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Callias (or Kallias) was the head of a wealthy Athenian family, and fought at the battle of Marathon (490) in priestly attire.

Some time after the death of Cimon, probably about 445 BC, he was sent to Susa to conclude with Artaxerxes I, king of Persia, a treaty of peace afterwards misnamed the peace of Cimon. Cimon had nothing to do with it, and he was totally opposed to the idea of peace with Persia.

At all events Callias's mission does not seem to have been successful; he was indicted for high treason on his return to Athens and sentenced to a fine of fifty talents.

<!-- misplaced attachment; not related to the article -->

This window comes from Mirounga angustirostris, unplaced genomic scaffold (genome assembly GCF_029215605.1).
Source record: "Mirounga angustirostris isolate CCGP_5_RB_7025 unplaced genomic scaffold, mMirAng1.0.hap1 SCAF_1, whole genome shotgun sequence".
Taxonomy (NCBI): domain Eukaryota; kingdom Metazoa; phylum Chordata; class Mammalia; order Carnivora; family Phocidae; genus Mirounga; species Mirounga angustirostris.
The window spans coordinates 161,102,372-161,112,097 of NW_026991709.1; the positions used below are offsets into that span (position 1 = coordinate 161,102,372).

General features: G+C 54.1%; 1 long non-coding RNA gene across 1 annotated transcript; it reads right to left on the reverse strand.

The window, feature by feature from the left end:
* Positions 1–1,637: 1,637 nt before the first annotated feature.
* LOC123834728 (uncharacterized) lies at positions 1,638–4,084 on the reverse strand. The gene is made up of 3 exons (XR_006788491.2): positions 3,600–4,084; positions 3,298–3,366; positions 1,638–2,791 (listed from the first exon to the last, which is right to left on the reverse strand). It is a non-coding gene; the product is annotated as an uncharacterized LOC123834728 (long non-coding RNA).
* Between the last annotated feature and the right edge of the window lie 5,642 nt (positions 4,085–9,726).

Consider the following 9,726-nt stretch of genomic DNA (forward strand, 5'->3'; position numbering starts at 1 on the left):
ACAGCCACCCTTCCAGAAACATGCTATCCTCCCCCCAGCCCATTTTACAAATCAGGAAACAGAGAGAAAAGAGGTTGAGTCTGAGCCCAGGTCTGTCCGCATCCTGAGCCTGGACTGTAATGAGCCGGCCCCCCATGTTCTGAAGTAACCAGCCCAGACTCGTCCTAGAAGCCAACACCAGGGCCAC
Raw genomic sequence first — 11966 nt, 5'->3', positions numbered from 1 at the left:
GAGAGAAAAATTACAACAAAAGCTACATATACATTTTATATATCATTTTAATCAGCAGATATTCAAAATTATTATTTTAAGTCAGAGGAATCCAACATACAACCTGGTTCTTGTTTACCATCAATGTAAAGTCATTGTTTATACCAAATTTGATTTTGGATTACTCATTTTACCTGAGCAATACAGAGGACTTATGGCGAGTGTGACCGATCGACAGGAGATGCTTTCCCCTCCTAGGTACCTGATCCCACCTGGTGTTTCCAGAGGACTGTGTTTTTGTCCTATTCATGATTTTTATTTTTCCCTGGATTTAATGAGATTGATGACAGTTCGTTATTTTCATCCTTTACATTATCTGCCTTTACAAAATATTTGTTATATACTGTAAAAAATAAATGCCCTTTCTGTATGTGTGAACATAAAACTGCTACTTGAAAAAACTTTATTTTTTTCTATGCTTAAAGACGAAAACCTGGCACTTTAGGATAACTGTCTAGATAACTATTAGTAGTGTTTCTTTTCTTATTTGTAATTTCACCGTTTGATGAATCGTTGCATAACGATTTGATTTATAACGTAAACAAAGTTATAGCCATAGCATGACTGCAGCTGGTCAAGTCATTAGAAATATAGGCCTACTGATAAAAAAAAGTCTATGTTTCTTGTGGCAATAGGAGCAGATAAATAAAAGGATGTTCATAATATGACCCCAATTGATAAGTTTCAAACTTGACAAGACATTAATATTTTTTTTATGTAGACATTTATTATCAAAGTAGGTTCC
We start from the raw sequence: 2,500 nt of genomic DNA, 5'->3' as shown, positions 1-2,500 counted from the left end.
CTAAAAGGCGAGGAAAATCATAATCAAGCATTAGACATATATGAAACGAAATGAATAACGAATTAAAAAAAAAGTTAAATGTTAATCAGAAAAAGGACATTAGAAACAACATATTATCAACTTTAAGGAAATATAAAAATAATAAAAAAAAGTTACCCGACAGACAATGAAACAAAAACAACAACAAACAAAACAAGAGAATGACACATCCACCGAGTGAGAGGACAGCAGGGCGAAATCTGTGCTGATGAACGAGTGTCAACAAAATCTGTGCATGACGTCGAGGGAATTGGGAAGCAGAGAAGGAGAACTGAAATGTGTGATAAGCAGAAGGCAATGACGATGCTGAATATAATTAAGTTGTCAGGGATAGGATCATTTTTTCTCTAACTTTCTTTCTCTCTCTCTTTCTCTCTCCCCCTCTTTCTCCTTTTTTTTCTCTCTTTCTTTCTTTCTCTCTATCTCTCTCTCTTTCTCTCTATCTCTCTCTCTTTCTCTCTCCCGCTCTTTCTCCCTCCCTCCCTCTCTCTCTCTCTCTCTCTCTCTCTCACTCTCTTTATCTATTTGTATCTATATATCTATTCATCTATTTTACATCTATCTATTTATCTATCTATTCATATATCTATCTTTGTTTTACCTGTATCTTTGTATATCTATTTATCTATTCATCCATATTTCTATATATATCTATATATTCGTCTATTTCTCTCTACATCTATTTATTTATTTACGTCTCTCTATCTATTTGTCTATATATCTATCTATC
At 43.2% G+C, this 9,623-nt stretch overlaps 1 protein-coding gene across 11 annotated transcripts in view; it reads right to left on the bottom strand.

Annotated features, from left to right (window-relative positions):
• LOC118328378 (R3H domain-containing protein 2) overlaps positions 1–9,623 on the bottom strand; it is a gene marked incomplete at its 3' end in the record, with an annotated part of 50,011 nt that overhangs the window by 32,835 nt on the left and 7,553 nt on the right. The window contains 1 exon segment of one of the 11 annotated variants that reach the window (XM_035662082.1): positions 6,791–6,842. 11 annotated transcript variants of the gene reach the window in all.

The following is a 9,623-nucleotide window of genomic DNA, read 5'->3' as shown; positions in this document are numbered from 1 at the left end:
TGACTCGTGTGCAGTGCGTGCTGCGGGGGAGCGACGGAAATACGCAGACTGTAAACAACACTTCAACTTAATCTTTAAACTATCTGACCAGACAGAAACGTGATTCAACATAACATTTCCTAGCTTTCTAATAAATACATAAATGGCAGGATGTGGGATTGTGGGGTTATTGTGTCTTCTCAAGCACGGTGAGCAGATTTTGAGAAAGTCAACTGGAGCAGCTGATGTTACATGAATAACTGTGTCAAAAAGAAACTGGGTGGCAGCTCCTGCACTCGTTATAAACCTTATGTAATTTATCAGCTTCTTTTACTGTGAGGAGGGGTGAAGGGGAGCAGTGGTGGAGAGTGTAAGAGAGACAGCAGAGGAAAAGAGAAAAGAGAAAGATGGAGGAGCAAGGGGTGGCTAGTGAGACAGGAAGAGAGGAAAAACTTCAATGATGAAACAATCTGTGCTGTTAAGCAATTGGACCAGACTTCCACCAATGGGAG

His son, Hipponicus was also a military commander.

See Herodotus vii. 151; Diod. Sic. xii. 4; Demosthenes, De Falsa Legatione, p. 428; Grote recognizes the treaty as a historical fact, History of Greece, ch. xlv., while Curtius, bk. iii. ch. ii., denies the conclusion of any formal treaty; see also Ed. Meyer, Forschungen., ii.; JB Bury in Hermathena, xxiv. (1898).

This article incorporates text from the public domain 1911 Encyclopædia Britannica.

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